## This Week In Open Lab!: April 16th Edition

Hawaiian green sea turtle by Dr. Donald B. MacGowan

Welcome Back!

First off, we hope everyone had a wonderful, relaxing, sun-drenched break, and is all refreshed for the home stretch of the term.  Just a few things today…

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The OpenLab Launch!

Don’t forget about the OpenLab Launch, which will be this Thursday, April 19th. We’re terribly excited to have as our guest Jim Groom, a pioneer in instructional technology, with a “specific focus on curricula, pedagogical and technologically enhanced projects.”  That means–in less acedmic-speak–he’s a leader in creating and using digital academic platforms like the OpenLab.  And he’s a great speaker!   And there will be snacks!

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Featured Assignment:  My Infinity

In Jonas Reitz’ always interesting calculus course, his students are working on a project called ‘My Infinity.”  Here’s how Jonas describes the project:

We are embarking on a part of the course that deals with infinity — that is, with sequences (infinite lists of numbers) and series (infinite sums of numbers).  We are studying this idea in a rigorous mathematical way, but it is a concept that is important in many non-mathematical areas – religion, philosophy, art, and many more.  Almost every child, from shortly after they learn to count, has some idea of infinity.

To do this Jonas’ students are creating pages with personal descriptions, narratives and images that represent non-mathematical notions of infinity.  Check out Anthony Valdez’ here.  And yes, I think we all agree we would be better human beings if Jonas had been our Calculus teacher.

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Featured Tutorial:  Using Screen Options

As I remembered just this morning as I accidentally deleted a post, WordPress has a convenient way to recover revisions and older drafts of a page or post.  In newer versions of WordPress, however, that feature is hidden in the default setting.  To access it (and several other screen options), click the ‘Screen Options’ button in the upper right of the dashboard.

When that opens, you’ll see a set of options, one of which is ‘Revisions.’  Click that, and beneath your main post or page box you’ll see a list of various drafts appear.  Clicking on any of them will allow you to view, compare, or restore that draft.

Very simple, but a bit tucked away, so easy to miss!

As always, contact us with any questions.

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Featured Event:  “Blogging Inside and Outside the CUNY Classroom”

In CUNY Digital Humanities news, the Grad Center will be hosting a free event called “Blogging Inside and Outside the CUNY Classroom” on Tuesday, April 17th at 6 in room 5489.  Our friends Kevin Ferguson (Director, Writing at Queens, Queens College), Luke Waltzer(Assistant Director for Educational Technology, Bernard L. Schwartz Communication Institute, Baruch College) and Mikhail Gershovich (Director, Bernard L. Schwartz Communication Institute; Coordinator, Writing Across the Curriculum, Baruch College) will all be speaking and leading discussion.

These CUNY faculty members will discuss the blogs they use in their classrooms and the campus-wide blogging initiatives they have helped to design: Blogs@Baruch and QC Voices.  They’ll conclude the session with a brief discussion of other digital tools you may want to explore inside (or outside) your classroom. Please come with your ideas and questions about the use of blogs and other digital media on your own CUNY campus.
Rsvps requested by Monday, 4/16: gc.comphet@gmail.com. Refreshments will be provided.
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That’s all for this week.  Don’t forget the launch!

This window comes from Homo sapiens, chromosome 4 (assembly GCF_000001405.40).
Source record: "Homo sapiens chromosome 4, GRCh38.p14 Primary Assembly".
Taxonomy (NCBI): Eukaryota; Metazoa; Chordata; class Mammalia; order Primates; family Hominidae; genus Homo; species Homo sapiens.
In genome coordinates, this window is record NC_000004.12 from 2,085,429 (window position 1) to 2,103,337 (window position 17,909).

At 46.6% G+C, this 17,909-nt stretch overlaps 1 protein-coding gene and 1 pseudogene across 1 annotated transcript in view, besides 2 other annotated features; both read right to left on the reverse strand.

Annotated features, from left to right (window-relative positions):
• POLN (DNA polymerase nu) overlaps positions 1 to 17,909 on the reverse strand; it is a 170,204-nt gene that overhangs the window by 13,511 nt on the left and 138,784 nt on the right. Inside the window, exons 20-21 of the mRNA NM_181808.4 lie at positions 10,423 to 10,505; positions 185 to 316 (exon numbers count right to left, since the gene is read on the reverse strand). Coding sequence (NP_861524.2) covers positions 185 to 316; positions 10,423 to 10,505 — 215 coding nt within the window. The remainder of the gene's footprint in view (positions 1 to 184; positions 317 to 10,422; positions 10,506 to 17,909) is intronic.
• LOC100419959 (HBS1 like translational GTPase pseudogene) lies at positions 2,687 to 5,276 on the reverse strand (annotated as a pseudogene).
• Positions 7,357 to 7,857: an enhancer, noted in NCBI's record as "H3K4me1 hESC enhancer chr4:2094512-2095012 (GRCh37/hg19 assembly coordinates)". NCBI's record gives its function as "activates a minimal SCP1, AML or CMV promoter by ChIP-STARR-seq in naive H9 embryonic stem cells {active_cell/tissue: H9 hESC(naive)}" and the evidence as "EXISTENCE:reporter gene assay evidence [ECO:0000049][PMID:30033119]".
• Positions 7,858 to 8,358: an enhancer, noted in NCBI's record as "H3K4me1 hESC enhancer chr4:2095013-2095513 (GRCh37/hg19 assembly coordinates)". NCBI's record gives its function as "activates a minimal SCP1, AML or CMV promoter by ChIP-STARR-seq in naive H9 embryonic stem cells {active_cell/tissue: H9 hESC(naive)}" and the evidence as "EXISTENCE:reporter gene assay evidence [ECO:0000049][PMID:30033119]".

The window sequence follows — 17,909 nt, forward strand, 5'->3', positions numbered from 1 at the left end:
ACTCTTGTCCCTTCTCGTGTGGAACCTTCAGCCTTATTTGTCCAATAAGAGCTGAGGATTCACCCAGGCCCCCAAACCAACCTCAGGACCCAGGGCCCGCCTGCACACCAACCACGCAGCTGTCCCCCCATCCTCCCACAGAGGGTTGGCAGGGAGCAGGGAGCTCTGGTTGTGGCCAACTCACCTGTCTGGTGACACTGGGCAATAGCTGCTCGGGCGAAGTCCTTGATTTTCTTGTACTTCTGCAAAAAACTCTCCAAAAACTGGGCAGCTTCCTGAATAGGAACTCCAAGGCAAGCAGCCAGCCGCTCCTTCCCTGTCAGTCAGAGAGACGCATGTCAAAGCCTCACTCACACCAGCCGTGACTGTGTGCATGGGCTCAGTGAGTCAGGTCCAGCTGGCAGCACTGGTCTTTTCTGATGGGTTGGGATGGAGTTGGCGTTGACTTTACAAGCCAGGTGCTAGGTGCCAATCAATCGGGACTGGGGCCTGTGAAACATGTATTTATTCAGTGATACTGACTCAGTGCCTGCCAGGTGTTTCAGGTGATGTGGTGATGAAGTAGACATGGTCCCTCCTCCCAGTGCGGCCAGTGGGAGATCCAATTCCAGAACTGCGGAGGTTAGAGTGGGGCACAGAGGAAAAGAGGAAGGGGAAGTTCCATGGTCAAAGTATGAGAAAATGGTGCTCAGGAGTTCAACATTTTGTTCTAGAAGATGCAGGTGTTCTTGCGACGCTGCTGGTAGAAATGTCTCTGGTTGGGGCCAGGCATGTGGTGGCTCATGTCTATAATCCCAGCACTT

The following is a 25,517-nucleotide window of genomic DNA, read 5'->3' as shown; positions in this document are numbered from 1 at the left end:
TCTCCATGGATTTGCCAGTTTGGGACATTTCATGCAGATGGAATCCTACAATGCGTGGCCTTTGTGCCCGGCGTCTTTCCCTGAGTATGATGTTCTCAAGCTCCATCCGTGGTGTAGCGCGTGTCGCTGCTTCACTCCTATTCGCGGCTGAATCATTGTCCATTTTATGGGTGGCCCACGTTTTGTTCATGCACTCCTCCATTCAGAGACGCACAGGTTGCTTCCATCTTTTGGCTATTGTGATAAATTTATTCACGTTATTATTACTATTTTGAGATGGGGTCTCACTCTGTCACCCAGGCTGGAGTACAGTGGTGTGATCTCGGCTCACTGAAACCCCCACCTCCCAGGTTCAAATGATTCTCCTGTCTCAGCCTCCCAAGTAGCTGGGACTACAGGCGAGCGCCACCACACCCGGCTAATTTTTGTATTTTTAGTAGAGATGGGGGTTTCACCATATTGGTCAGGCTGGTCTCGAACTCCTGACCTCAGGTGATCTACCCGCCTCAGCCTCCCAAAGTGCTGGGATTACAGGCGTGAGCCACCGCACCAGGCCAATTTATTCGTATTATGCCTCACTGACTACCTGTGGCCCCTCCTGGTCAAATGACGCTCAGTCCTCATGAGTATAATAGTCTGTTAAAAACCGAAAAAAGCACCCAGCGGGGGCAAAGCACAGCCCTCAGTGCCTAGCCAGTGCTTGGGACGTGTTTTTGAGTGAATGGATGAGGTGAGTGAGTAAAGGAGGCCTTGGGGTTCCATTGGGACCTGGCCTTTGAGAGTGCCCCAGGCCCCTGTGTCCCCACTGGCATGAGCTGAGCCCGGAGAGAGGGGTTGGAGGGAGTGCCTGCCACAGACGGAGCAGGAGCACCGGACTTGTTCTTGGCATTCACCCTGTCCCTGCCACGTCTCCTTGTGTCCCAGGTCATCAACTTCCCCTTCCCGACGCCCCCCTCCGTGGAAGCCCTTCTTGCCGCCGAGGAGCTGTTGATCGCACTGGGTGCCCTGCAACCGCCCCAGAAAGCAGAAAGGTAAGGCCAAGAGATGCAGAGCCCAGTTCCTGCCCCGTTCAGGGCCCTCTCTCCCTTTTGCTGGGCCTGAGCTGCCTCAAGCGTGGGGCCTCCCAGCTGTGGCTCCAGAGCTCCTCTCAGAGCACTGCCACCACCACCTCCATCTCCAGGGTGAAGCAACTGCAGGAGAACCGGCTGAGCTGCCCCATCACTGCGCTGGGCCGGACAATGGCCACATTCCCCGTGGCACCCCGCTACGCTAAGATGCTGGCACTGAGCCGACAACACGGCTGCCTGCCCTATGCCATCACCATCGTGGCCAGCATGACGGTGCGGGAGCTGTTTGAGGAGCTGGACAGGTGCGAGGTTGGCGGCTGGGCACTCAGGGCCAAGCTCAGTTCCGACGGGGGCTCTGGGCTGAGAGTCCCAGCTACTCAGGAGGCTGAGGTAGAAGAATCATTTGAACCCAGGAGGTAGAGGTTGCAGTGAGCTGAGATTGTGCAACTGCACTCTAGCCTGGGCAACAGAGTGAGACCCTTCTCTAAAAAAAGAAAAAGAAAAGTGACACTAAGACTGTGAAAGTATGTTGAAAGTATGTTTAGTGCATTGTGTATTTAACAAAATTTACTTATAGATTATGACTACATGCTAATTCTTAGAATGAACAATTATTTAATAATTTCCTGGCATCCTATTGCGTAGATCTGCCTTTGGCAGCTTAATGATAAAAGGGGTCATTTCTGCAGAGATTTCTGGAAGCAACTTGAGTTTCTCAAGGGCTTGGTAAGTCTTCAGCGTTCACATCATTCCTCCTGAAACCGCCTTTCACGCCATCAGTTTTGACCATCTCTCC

## This Week in OpenLab! April 2nd Edition

(Image by Nikchick via Creative Commons)

As the term starts its inevitable wind-down, just a few reminders this week, and a best wishes for the upcoming break!

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OpenLab Launch Update

As mentioned before, the official coming out party for the OpenLab will take place on the 19th of April.  We’re terribly excited to have as our guest Jim Groom, a pioneer in instructional technology, with a “specific focus on curricula, pedagogical and technologically enhanced projects.”  That means–in less acedmic-speak–he’s a leader in creating and using digital academic platforms like the OpenLab.  And he’s a great speaker!   And there will be snacks!

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Featured Assignment

Earlier in March, Sandra Chang offered her students an interesting discussion topic concerning an issue that’s dear to us all–the question of copywright and ownership of online materials.   You can read the whole post here, but of particular interest is an article on photography and tumblr, which deals with how easy it is to share images on the internet.

Tumblr’s “reblog” function, which allows a user’s followers to repost a particular entry to their own Tumblr page, offers photographers a certain level of feedback on their images because they can track who likes their work and where it is shared. Reblogging makes Tumblr an “interesting social gauge of what the public is interested in,” says Weinberg.

Reblogging can also make photographers a bit queasy, however, because once an image is reblogged they essentially lose control of how and where their work is displayed. A particular entry can easily bounce around from Tumblr to Tumblr as users reblog it. Sacha Lecca, a Rolling Stone photo editor who maintains his own Tumblr, recently posted photographs he took on the set of amusic video shoot for The Strokes. The images were picked up by Tumblr blogs set up by Strokes fans, and from there his post “blew up,” he says, and was widely reblogged.

With Tumblr, he says, he is “embracing what has changed about photography. . . . The trade-off [of relinquishing control] is that it allows people who wouldn’t normally see my work to see it, and that’s all that’s really important to me. It may not be necessarily how I want my work to be seen, but at least they’re seeing it and appreciating it for some reason.” One of Pfluger’s images has more than 2,000 reblogs and comments.

These are critical questions for artists in the digital age, but their also critical for student and faculty users of the OpenLab, especially when we post our work, presentations, powerpoints, etc, in a public setting.  And don’t forget to check out Dr. Chang’s student comments!